Boston Globe-backed health news startup Stat is cracking the vertical media model
It’s hard to create a publication that’s specialized enough to command a premium price but interesting enough to a general audience. Stat, the medicine and health news site that The Boston Globe parent launched a year and a half ago, is starting to figure out how to make the model work.
Boston Globe Media Partners’ Stat launched a $299-a-year membership program about six months ago. It wouldn’t release hard numbers, but says it’s on its way to hit its goal of 10,000 subscribers in three years. Even after putting some of its content behind a pay wall, it’s expanded its audience. Stat sights internal analytics showing a high of 2 million users in March (its comScore number is a much-lower 761,000 unique visitors in April, which is typical of a small publication).
Boston Globe Media’s two earlier vertical launches haven’t gone as well. It closed Crux, focused on the Roman Catholic church, and ended BetaBoston as a standalone site.
While its pricing and benefits are similar to 3-year-old tech news outlet The Information, Stat is more like the Beltway news outlet Politico in that it’s trying to serve both professionals working in and around health care as well as the general public. Stat publishes about 15 new articles a day on average. About 10 percent of that content is available to members only (labeled Stat+), with the first group in mind. In addition to individual subs, it’s begun selling group subs to places like universities, pharmaceutical companies and health care providers, which can come with a discount of up to 45 percent. This means that going forward, the subscriber numbers may grow faster than the revenue.
To maximize its pool of potential subscribers and also build an ad business, Stat needs to attract a wider audience to its free content, though.
“We’re still building our audience, and we don’t want to scare off the general interest readers,” said Rick Berke, the executive editor of Stat.
To do that, Stat covers public health issues that are of interest to the public, like the EpiPen and opioids. Similarly, with events, it’s hoping that a partnership with The Atlantic for a daylong event in Boston will help draw premium subscribers, but others will be geared toward a wider audience, like one it had where science journalist Seth Mnookin talked about his experience with addiction.
As an additional audience (and advertising) builder, Stat has also begun publishing a print insert that’s distributed with the Sunday Globe. (Stat shares a building with the Globe but otherwise operates independently.) The first ran 12 pages and came out April 23; it’s set to publish quarterly.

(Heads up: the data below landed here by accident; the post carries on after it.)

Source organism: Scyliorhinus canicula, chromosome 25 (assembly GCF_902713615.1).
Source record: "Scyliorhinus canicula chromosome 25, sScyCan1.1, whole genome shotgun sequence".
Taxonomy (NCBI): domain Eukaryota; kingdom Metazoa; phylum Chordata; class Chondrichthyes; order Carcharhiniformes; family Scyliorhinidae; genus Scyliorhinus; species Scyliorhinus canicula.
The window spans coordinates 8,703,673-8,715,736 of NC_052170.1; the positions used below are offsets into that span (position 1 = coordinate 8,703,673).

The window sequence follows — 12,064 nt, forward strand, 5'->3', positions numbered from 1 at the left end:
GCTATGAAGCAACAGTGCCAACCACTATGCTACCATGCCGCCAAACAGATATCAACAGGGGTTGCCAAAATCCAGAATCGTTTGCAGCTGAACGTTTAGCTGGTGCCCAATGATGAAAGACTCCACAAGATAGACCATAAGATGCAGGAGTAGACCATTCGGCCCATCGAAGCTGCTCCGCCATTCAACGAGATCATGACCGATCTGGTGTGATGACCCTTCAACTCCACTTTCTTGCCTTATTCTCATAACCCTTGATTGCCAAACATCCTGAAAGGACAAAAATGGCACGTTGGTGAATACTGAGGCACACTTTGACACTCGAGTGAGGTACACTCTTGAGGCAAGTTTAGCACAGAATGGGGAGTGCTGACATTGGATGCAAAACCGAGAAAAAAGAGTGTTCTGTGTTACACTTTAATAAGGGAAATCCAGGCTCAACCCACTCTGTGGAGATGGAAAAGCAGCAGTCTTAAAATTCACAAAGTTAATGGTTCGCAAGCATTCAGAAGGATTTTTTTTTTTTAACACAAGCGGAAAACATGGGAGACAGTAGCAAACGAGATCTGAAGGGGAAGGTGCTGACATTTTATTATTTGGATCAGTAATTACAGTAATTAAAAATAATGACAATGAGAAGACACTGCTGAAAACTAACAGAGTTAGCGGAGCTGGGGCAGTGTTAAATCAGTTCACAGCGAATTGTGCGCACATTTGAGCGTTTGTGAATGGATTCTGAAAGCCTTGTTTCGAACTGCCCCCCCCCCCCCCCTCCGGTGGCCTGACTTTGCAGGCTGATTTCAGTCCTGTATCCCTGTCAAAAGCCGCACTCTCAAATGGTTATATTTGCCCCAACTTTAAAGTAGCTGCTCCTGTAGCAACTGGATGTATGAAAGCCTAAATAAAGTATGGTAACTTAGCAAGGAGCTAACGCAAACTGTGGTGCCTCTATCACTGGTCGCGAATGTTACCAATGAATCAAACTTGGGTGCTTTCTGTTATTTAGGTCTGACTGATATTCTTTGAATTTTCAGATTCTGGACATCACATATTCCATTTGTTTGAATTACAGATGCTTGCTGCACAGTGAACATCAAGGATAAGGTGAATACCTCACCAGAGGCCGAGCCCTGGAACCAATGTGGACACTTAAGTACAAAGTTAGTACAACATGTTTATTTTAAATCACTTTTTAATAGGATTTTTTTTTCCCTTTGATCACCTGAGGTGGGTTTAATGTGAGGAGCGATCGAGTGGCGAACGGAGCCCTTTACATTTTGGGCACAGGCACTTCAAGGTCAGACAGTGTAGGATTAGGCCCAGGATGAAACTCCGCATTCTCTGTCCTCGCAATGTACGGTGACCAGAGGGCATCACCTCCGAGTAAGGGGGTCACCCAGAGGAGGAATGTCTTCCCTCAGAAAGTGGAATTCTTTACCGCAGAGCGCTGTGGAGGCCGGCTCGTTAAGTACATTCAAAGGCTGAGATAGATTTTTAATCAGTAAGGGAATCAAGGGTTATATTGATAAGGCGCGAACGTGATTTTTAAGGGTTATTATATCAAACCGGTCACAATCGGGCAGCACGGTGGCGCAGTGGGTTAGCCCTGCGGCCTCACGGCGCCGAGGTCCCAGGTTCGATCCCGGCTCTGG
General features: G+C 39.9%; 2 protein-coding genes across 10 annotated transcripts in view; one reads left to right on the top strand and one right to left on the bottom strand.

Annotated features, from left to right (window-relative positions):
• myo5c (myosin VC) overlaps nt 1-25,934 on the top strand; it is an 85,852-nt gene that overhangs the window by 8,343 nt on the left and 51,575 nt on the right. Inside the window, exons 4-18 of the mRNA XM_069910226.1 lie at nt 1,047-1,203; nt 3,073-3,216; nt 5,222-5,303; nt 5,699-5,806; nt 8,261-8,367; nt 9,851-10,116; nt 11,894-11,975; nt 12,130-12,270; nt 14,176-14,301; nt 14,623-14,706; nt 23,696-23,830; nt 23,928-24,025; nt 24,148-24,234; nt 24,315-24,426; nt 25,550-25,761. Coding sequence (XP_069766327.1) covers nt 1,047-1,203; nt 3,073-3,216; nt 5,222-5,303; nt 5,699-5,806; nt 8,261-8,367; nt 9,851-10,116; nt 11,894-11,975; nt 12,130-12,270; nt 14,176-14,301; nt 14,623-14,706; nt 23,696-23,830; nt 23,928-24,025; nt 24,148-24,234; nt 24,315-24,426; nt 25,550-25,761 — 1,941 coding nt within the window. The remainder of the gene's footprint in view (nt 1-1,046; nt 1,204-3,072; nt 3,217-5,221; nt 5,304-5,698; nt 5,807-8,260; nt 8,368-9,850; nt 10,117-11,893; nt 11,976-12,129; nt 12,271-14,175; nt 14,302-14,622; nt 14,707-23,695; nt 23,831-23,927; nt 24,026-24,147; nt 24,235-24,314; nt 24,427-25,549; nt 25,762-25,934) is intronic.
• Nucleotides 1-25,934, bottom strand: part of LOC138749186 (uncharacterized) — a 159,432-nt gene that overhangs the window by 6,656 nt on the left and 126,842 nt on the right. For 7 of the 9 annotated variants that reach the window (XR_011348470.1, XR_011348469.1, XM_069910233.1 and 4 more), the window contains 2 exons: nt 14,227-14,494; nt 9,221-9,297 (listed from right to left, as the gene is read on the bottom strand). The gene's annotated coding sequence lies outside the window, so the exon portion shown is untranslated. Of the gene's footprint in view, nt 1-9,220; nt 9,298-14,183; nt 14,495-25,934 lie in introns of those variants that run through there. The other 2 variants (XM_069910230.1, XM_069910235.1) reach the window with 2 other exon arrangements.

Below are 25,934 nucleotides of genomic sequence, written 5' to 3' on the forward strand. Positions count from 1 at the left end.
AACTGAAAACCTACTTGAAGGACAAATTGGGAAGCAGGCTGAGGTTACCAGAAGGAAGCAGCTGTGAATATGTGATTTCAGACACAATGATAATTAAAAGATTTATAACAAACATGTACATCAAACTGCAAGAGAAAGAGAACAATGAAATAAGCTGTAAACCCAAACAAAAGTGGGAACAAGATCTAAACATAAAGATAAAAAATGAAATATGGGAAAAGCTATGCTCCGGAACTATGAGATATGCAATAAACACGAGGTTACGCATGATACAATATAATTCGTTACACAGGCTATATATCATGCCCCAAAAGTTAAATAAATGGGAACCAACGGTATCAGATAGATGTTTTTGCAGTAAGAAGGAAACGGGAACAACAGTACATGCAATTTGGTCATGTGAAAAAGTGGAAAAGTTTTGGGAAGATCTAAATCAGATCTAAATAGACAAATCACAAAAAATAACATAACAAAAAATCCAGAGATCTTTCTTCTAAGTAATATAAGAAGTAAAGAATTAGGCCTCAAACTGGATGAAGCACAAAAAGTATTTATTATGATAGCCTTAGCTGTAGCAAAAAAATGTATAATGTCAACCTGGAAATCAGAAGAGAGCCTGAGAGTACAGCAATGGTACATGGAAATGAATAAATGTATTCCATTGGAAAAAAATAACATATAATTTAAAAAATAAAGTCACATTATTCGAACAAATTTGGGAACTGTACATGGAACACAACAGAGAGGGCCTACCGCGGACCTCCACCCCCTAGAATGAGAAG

“We see the benefit of free content in that it can draw people in and get them engaged with the brand, and over time if they see the pay wall if they don’t subscribe the first, second or third time, we have multiple times to keep them coming back,” said Stat’s chief revenue officer, Angus Macaulay. “If we were 10 or 15 years old, it might be different, but we’re still establishing ourselves with new readers.”
Figuring when, how much to charge and what to charge for are all questions that sub-based publishers have to figure out. Stat was relatively new when it put up the pay wall, so it wasn’t widely known, and has a small staff (30 editors and writers), which factored into how it thought about the price. (It’s on a par with The Information, which had a hard pay wall from the outset.)
While a Stat membership comes with other benefits like access to conference calls with reporters, a dedicated Slack channel and daily newsletter, it also didn’t want to charge too much more than existing health care trades and medical journals, some of which are free.
“We looked at where pricing is,” Macaulay said. “You can only put so many resources behind it. We’re new. People may not know enough about your brand. Our price point felt like the right place to start.”
Stat also got some help from the “Trump bump ,”with Trump trying to blow up Obamacare and attacking climate change science.
“Trump, for better or worse, is good for traffic,” Macaulay said. “It was incredibly encouraging to see continued traffic growth, despite the fact we had started to put content behind the pay wall.”
Publishers have had a boom in subscription growth as they’ve taken advantage of the public’s interest in Trump coverage to supplement their ad revenue, which made the timing of Stat’s pay wall fortuitous. (It also introduced a daily newsletter, Trump in 30 Seconds, about what the Trump presidency means for the health care industry and medical research; it has 15,000 subscribers.)
”There seems to be more of a willingness for people to pay for quality journalism these days, and I think we’re benefiting from it,” Berke said.
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